There were five Americans in the hotel: Casey Minter, Reuben Unrau, Dahlia Bazzaz, myself and our professor, Dr. Peter Laufer. We were staying in Riga, Latvia — in the Radi un Draugi (Latvian for “family and friends”) Hotel — for the week surrounding World Press Freedom Day 2015 in early May.
We attended the international conference as representatives of the University of Oregon’s UNESCO Crossings Institute, a program that offers the opportunity for international dialogue and reporting in conflict-prone regions around the world. Previously, the Crossings Institute produced dispatches from Paris; San José, Costa Rica; Tunis, Tunisia; and Baku, Azerbaijan.
Dahlia spoke with CNN’s Christiane Amanpour, who was just named UNESCO’s Goodwill Ambassador. Casey and Reuben spent time with Hamid Mir, the Pakistani journalist known for bringing 17-year-old peace activist Malala Yousafzai into the public eye and for his post-9/11 interviews with Osama Bin Laden.
Reuben and I met with the Ecuadorian political cartoonist Xavier “Mr. Bonil” Bonilla, whose cartoons have infuriated President Rafael Correa. I also spoke with Ukrainian news anchor and journalist Anastasia Stanko, who co-founded Hromandske.tv (one of Ukraine’s few independent television stations) and became famous for live-streaming the unrest in eastern Ukraine in early 2014 — an action that ultimately led to the kidnapping of Stanko and her cameraman.
But perhaps the most jarring introduction to World Press Freedom Day came during a panel discussion on physical security for journalists in violent situations. Journalists from Egypt, Liberia, Ukraine and several other regions were present. For them, the topics covered were commonplace: how to dress a head wound, how to identify different firearms and how to protect yourself from tear gas.
A journalist named Maryam, who works in Copenhagen, said she always brings a spray bottle of milk with her when she covers protests that could potentially turn violent. If tear-gas canisters are released, she said, milk can ease the effects.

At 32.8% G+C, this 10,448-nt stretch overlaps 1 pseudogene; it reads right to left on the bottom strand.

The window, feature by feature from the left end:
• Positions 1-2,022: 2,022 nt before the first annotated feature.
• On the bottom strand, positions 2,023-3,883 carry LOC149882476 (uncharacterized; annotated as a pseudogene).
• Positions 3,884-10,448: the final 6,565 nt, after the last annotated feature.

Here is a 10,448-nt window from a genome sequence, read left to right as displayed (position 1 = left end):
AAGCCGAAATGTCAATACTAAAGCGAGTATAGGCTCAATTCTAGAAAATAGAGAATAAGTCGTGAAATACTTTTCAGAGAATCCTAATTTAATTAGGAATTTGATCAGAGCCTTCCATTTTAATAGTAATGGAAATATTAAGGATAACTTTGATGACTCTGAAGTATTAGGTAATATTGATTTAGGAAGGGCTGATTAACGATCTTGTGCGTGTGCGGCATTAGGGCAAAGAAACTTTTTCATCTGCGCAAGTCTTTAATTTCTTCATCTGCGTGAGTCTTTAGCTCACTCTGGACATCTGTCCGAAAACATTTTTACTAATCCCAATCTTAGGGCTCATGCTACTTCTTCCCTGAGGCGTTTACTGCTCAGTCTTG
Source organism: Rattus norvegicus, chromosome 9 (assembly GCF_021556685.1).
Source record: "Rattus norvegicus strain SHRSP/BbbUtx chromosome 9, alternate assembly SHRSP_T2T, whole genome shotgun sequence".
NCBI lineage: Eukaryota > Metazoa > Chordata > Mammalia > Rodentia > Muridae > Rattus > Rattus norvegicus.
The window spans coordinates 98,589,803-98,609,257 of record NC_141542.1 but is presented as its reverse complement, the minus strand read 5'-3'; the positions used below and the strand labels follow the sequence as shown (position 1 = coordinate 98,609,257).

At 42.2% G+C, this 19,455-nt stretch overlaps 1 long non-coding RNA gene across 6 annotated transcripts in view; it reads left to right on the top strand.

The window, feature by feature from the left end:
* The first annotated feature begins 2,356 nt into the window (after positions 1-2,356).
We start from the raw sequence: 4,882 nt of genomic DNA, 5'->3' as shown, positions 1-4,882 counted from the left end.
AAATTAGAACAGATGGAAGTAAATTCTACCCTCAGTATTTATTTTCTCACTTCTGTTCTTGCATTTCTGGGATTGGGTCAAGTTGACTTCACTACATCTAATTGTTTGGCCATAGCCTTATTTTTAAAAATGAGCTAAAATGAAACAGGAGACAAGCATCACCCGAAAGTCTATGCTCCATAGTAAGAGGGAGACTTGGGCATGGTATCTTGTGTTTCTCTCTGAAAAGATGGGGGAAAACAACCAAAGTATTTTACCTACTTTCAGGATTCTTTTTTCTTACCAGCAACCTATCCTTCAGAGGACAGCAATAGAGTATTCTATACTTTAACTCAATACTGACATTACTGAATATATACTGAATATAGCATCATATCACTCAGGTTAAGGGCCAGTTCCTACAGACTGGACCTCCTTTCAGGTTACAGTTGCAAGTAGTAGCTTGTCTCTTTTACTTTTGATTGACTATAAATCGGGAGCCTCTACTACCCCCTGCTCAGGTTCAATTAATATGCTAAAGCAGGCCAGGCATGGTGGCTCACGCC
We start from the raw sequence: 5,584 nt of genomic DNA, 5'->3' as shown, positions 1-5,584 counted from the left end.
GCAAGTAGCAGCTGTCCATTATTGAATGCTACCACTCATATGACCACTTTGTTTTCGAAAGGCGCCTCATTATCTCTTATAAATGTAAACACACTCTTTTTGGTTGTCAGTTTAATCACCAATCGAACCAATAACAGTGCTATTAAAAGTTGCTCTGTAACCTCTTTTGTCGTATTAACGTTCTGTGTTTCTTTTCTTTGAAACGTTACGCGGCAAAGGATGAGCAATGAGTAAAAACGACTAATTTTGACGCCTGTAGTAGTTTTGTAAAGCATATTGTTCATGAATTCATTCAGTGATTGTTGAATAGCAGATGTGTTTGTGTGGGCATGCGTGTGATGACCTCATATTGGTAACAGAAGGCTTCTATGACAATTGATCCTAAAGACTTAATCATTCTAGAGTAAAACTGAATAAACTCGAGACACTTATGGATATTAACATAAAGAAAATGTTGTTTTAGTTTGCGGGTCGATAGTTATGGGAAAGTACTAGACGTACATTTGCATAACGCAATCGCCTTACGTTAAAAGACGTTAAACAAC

“Raise your hand if you’ve never been exposed to tear gas,” Caroline, the woman leading the discussion, asked the classroom. I looked over at Reuben and Dahlia and realized that we were the only people in the room with our hands sheepishly raised.
In the evenings, we attended social gatherings catered with glasses of red and white wine. We met people our age from countries that I could probably locate within about half a continent.
We met a World Press Freedom Day volunteer named Tatiana, who hails from Moldova and goes to school in Riga. “She speaks English like she grew up in Salem,” my professor leaned over and whispered to me. “It’s annoying.”
Near the end of our time in Latvia, Reuben offered a joke to our friends from Moldova and Belarus: “What do you call someone who speaks three languages? Trilingual. What do you call someone who speaks two languages? Bilingual. What do you call someone who speaks one language? American.”
I shook hands with Latvia’s foreign minister, whom I knew only through the VICE News stories I had read about him. (My friends actually met the president of Latvia at an after-party, but I was 15 feet away, asking some locals to translate a Latvian children’s book for me.)
We took a trip on a yacht around the Riga canal to see the city from the water. A few days later, we walked through Riga’s Museum of Occupation, which the Russian KGB used for detention, interrogation and execution of prisoners of war. We stood at the Freedom Monument for Latvia’s Restoration of Independence Day on May 4, which marked Latvia’s 25th year of freedom from Soviet occupation.
My colleagues flew back to Oregon while I stayed behind to spend an extra week in the Baltics. I walked down cobbled alleyways too narrow for the Peugeot taxi vans that shimmied down them. I saw some of the most handsome architecture I’ve ever witnessed, like St. Peter’s Church with its rusted mint-green spire in Riga, the pink Parliament Building in Tallinn and Helsinki’s Temppeliaukio Church, which is literally built into solid rock.
On my way out of the country, I neglected to book a hostel bed for the night, so I slept in Radi un Draugi’s lounge and airport seats until I could finally check my luggage and board a 6 a.m. flight to Frankfurt. There, I had a seven-hour layover before an 11-hour flight to San Francisco. My sister sang the praises of a cafe with “the most amazing coffee” in the Frankfurt airport, so I made it a goal to find it. The promise of good coffee was too hard to pass up.
But the German security guard sort of smirked at me when I posed a question to her that was all too comfortable in my native tongue: “Which way to the McDonalds?”